Phil Stern: A Life's Workby Phil Stern
Drawn to the iconic figures and emblematic events of our age, celebrated photographer Phil Stern has documented World War II soldiers in combat in North Africa and Sicily, the luminous jazz legends of Verve Records, and Hollywood stars living the high life. Collected for the first time in this amazing tribute to Stern’s long-standing legacy, Phil/i>
Drawn to the iconic figures and emblematic events of our age, celebrated photographer Phil Stern has documented World War II soldiers in combat in North Africa and Sicily, the luminous jazz legends of Verve Records, and Hollywood stars living the high life. Collected for the first time in this amazing tribute to Stern’s long-standing legacy, Phil Stern: A Life’s Work features never-before-seen photographs of the greatest figures and times of the American twentieth century.
Stern, who enlisted in the army on December 7, 1941, joined the ranks of “Darby’s Rangers,” a much-heralded fighting unit, as combat photographer. In North Africa documenting the harsh and brutal battles against General Rommel’s forces, Stern was wounded. Awarded a Purple Heart for bravery, he was then reassigned to cover the invasion of Sicily for Stars and Stripes. Covering the homecoming of Darby’s Rangers for Life, the assignments Stern shot for the magazine brought him into another intrinsically American experience: Hollywood. At the same time, Stern worked intermittently for jazz label legend Norman Granz, photographing album covers for the Verve, Pablo, and Reprise record labels.
A golden-era industry insider par excellence, Stern was tapped by Frank Sinatra to be the official photographer for the JFK Inaugural Gala. His friendships with and access to the greatest legends of the time allowed him to create indelible portraits—most seen here for the first time—of James Dean, Marlon Brando, Marilyn Monroe, Bette Davis, Marlene Dietrich, Judy Garland, Joan Crawford, Lauren Bacall, Humphrey Bogart, John Wayne, Sammy Davis, Jr., Frank Sinatra, Dean Martin, Alfred Hitchcock, Orson Welles, Count Basie, Dizzy Gillespie, Billie Holiday, Louis Armstrong, Sarah Vaughan, Ella Fitzgerald, Stan Getz, Art Tatum, Oscar Peterson, and Lester Young, among many others. Stern’s oeuvre is studded with classic figures of entertainment at its best; and in Phil Stern: A Life’s Work they come together to form a brilliant constellation around this truly star photographer.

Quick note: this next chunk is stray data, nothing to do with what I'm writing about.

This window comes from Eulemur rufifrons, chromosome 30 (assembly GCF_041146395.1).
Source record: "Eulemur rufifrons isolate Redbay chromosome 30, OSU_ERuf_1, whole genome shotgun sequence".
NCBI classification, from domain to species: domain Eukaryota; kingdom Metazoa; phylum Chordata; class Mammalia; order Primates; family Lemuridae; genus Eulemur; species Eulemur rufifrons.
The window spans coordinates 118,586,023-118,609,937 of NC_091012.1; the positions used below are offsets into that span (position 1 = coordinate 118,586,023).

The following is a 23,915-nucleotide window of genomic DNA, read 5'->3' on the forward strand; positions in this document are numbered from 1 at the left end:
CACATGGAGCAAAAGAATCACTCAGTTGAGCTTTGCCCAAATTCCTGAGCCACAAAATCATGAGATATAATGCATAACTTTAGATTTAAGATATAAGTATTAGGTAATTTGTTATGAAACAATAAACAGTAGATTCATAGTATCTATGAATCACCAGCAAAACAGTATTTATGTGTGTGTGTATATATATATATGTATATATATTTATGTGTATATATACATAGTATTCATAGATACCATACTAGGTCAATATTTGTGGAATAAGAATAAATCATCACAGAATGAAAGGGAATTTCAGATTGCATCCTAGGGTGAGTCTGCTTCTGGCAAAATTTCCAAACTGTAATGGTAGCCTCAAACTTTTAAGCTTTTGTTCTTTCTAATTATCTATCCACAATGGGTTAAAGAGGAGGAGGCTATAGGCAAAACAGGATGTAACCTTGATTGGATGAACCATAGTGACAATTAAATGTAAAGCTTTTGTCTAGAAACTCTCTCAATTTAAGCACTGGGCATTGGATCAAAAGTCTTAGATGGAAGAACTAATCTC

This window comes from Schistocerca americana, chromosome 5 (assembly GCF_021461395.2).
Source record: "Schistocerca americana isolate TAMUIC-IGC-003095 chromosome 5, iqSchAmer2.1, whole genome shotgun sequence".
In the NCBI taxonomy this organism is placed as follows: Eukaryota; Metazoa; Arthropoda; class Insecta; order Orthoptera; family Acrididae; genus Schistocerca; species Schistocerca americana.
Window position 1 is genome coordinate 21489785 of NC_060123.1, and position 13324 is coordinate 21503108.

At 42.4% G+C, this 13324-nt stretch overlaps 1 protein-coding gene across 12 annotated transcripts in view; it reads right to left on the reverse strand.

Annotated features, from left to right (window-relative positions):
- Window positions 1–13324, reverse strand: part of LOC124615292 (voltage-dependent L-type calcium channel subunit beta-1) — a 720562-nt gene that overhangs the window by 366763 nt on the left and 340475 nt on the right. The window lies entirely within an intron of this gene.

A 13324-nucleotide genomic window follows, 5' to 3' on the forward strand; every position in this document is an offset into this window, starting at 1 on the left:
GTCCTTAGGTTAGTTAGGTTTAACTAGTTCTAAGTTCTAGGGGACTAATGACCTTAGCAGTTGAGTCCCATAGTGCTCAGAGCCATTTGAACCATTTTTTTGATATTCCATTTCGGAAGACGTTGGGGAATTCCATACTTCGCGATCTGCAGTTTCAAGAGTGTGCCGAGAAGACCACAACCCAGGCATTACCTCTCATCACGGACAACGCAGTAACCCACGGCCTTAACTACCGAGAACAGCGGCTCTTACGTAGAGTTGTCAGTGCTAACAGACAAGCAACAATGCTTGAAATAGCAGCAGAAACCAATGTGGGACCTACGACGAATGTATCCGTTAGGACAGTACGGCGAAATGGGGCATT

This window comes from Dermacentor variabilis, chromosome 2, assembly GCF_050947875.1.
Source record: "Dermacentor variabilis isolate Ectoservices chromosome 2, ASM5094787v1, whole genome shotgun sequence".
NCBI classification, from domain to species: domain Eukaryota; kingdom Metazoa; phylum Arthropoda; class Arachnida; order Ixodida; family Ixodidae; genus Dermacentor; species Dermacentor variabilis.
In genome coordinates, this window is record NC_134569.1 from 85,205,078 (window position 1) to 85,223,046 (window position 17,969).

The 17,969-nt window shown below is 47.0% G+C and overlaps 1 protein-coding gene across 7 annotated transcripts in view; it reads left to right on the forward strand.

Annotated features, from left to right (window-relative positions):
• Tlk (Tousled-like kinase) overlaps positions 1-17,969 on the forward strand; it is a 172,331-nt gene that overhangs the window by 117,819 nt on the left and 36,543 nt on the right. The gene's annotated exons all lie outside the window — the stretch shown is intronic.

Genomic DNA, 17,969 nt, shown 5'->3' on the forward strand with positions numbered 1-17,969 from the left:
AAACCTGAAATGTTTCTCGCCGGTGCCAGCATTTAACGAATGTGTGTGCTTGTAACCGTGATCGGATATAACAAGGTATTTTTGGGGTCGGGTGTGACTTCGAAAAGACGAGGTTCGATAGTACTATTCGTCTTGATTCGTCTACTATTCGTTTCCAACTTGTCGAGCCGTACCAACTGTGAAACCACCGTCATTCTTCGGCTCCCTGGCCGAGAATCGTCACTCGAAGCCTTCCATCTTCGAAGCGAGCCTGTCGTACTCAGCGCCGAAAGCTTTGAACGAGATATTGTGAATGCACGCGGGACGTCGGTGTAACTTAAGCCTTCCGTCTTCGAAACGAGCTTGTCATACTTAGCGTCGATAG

- powerHouse Books
- Publication date:
- Product dimensions:
- 11.80(w) x 14.90(h) x 1.70(d)
Meet the Author
Phil Stern, born in 1919, began his photography career in 1937 in New York City, working days as a studio apprentice and nights as a photographer for the Police Gazette. He later joined Friday magazine and was sent to L.A., where he began photographing Hollywood stars and freelancing for Life, Look, and Colliers magazines. After his World War II stint as a combat photographer, Stern returned to L.A., where he worked as both a freelance photographer and a “special” on the set of over 100 feature films, including Some Like it Hot, West Side Story, and What Ever Happened to Baby Jane? In 2001, Stern donated his library of Hollywood images to the Academy of Motion Picture Arts and Sciences. The author of Phil Stern’s Hollywood (Alfred A. Knopf, 1993), Stern lives in Los Angeles.
Patricia Bosworth is a critically acclaimed biographer whose works include Marlon Brando (Viking, 2001), Diane Arbus (W.W. Norton, 1995), Montgomery Clift (Harcourt, 1978), as well as her memoir, Anything Your Little Heart Desires (Simon & Schuster, 1997). Bosworth lives and works in New York City.
Nat Hentoff is a prolific author and journalist who has written numerous articles, essays, and books about politics, human rights, and his personal passion, jazz, in addition to his weekly column for The Village Voice. He now lives in New York City.
Herbert Mitgang practiced law in New York until he enlisted in the Army and was assigned to the intelligence section in North Africa and Algeria, joining the main Army newspaper, Stars and Stripes, and earning six battle stars in the process. After the war, Mitgang joined the editorial board at The New York Times, initiating the "Op Ed" page and becoming their first publishing correspondent. He lives in New York City.
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